I learned at 15 that I really can't group. I can't join. I can't do community in the way that so many people seem to thrive in. I can't say, yes my way is right and your way is wrong, and I certainly can't say I know the first thing about the nature of God or Goddess, except that because I do understand the shortcomings of language, and I understand that language is only a label -- a symbol -- of the thing it is describing, not the thing itself -- I understand that all the names of God are only symbols of something we may feel but can't yet articulate.
There's no shame in having no language. The shame comes when the language becomes the thing -- the way, the truth and the light, so to speak. "In the beginning was the Word, and the Word was with God and the Word was God" (John 1:1). Interesting grammar. If the Word was with God and was God, then the Word being discussed in the book of John is not the dualistic language we work with here on earth. It's a way of communicating in which that which describes the experience is the experience. We aren't there yet on this planet. Saying the word "shower" doesn't give you the feeling and experience of taking a shower. But maybe we can get there one day. Maybe that's where we're heading as our consciousnesses evolve. If we do get there, we'll truly be walking in the words of Rumi:
There is a field beyond wrongdoing and rightdoing.
I'll meet you there.
Tenth grade. I missed trees. Eleventh grade. I missed trees. Twelfth grade I missed trees. Still, today, I miss trees. I told my parents at the dinner table in the tenth grade, "I used to be a tree." They were worried. I held a tiny gold pine cone charm in my hand. I wore it around my neck for years. I missed my earth.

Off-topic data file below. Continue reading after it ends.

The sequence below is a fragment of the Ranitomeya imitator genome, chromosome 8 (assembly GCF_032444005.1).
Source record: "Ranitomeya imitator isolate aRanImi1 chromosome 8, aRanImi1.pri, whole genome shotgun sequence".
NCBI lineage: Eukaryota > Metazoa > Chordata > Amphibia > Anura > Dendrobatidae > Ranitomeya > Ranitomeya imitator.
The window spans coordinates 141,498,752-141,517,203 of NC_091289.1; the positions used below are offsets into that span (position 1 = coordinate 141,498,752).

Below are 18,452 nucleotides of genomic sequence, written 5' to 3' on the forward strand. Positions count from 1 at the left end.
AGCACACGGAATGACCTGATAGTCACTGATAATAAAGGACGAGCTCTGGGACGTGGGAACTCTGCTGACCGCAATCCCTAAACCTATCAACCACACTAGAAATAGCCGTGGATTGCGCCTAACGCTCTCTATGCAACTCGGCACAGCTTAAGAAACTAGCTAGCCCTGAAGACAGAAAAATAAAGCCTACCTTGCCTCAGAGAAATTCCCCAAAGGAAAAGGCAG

In eighth grade, I was forced into a confirmation ceremony at our church that I did not believe in. I told my parents they could make me go and say the words but I didn't believe them. The house rule was I had to get confirmed and then I could decide about church. I've never looked back on the door I closed to that church. And, I still don't believe those words I was forced to say in 1981, and I still feel no compelling need to join a group of any faith. Something about joining anything gives me the creeps. I tried to join groups in college -- the National Organization of Women, the ACLU, People for the Ethical Treatment of Animals, Amnesty International -- but I never got beyond one meeting. I just loathe groups.
I do, however, love individuals. A lot. I like meeting people underneath their faiths and beliefs and labels. I try (sometimes with more success than others) to see underneath the labels the person has given themselves and find the actual person. I try to do this in my classrooms. I try to find where we're connected rather than where we're separated.
I was a tree. I may be a tree again. When I die, I want the cheapest pine box. I want to be underneath a big tree with roots that stretch for miles, and I want my flesh to be food for that tree. And when that tree dies, it will become food for other creatures. And so it goes. Everything connected and dependent on everything else.
"I am large! I contain multitudes!" proclaims Walt Whitman.
Indeed. Let's start there.